He came to Jesus by night, apparently not wanting his fellow Pharisees to know about his visit…or possibly he didn’t want anyone to know: maybe he felt it would damage his credibility as a teacher and a ruler, if he was seen to be consorting with this “odd street-preacher from Galilee.” I don’t know his exact motive. I think, because it does not say “ …he came over one evening…” as if it was just an evening visit, we can at least surmise that it was a visit “under cover of darkness.”

He began by flattering Jesus a little, saying, “We know you are a teacher sent by God, because no one could do the miracles you have been doing unless God is with him.” Jesus wasted no time with small talk: He said, “Verily, verily, I say unto you…” That is Jesus’s preface to uncomfortable revelation: It means, “Listen! this is the rock-solid truth, friend:

Jesus went on to say, “Except a man be born again, he cannot see the kingdom of God.”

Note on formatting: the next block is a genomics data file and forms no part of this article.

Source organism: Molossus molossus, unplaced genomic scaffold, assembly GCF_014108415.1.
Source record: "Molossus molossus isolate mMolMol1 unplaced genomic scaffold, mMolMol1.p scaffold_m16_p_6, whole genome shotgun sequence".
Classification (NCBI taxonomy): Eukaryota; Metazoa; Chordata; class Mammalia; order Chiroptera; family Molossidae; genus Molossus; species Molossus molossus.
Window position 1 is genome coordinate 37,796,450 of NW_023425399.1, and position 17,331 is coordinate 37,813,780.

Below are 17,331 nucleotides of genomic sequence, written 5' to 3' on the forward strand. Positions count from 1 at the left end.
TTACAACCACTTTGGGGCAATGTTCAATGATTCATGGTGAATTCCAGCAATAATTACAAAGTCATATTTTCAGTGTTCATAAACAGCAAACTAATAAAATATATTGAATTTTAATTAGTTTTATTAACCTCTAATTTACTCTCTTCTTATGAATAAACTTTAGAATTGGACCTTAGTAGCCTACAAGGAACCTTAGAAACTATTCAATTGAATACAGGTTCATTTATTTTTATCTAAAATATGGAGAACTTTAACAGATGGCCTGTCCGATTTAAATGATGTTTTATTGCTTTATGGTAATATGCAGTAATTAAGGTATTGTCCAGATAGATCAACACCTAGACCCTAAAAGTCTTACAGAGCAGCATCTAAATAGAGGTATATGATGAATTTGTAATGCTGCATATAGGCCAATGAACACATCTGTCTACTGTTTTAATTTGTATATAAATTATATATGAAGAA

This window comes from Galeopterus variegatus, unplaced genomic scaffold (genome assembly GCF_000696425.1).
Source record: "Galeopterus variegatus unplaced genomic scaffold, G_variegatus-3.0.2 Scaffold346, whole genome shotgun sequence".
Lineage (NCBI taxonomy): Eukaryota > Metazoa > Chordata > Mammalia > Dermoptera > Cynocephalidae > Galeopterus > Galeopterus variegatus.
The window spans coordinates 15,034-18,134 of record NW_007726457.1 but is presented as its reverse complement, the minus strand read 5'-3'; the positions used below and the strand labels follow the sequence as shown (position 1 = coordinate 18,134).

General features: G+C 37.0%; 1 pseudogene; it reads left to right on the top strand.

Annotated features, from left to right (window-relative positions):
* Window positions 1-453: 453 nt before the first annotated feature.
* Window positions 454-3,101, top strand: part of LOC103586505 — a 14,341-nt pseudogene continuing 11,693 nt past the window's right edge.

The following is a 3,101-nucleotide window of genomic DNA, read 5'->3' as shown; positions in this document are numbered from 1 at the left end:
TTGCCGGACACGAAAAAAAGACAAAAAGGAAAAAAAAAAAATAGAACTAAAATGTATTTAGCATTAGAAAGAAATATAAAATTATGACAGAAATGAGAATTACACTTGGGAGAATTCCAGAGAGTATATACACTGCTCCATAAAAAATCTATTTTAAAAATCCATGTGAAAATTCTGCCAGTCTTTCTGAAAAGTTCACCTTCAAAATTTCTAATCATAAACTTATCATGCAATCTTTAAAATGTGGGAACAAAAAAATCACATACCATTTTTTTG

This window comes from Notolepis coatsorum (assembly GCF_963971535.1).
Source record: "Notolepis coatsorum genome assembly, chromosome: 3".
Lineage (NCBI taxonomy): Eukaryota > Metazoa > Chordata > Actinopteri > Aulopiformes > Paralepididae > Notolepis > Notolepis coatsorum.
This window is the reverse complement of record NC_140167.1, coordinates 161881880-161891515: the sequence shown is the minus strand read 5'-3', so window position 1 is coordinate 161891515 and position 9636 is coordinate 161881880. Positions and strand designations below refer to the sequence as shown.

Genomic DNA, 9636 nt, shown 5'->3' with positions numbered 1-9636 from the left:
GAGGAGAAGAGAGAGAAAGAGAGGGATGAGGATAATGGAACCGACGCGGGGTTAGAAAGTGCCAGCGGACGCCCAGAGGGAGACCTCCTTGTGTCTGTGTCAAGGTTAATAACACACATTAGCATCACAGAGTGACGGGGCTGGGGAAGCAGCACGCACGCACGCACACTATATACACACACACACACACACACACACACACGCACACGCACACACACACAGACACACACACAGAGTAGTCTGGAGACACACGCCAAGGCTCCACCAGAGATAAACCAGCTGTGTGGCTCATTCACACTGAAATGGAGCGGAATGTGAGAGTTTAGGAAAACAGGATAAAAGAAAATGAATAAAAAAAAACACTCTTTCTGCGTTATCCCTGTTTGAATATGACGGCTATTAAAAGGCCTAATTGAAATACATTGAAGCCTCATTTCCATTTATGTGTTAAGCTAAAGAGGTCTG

Nicodemus dropped the small talk too, and protested the physical impossibility of going back and being born over again. He said “How can a man be born when he is old? He cannot go back into his mother’s womb and be born, can he?

Jesus said something even more challenging: He said, “Except a man be born of water and of the spirit, he cannot enter into the kingdom of God.” That alone must have stumped Nicodemus pretty badly, as there was nothing in the Old Testament that could have taught him this truth. But Jesus pressed on: He said. “That which is born of the flesh is flesh; and that which is born of the Spirit is spirit. Marvel not that I said unto thee, Ye must be born again. The wind bloweth where it listeth, and thou hearest the sound thereof, but canst not tell whence it cometh, and whither it goeth: So is every one that is born of the Spirit.”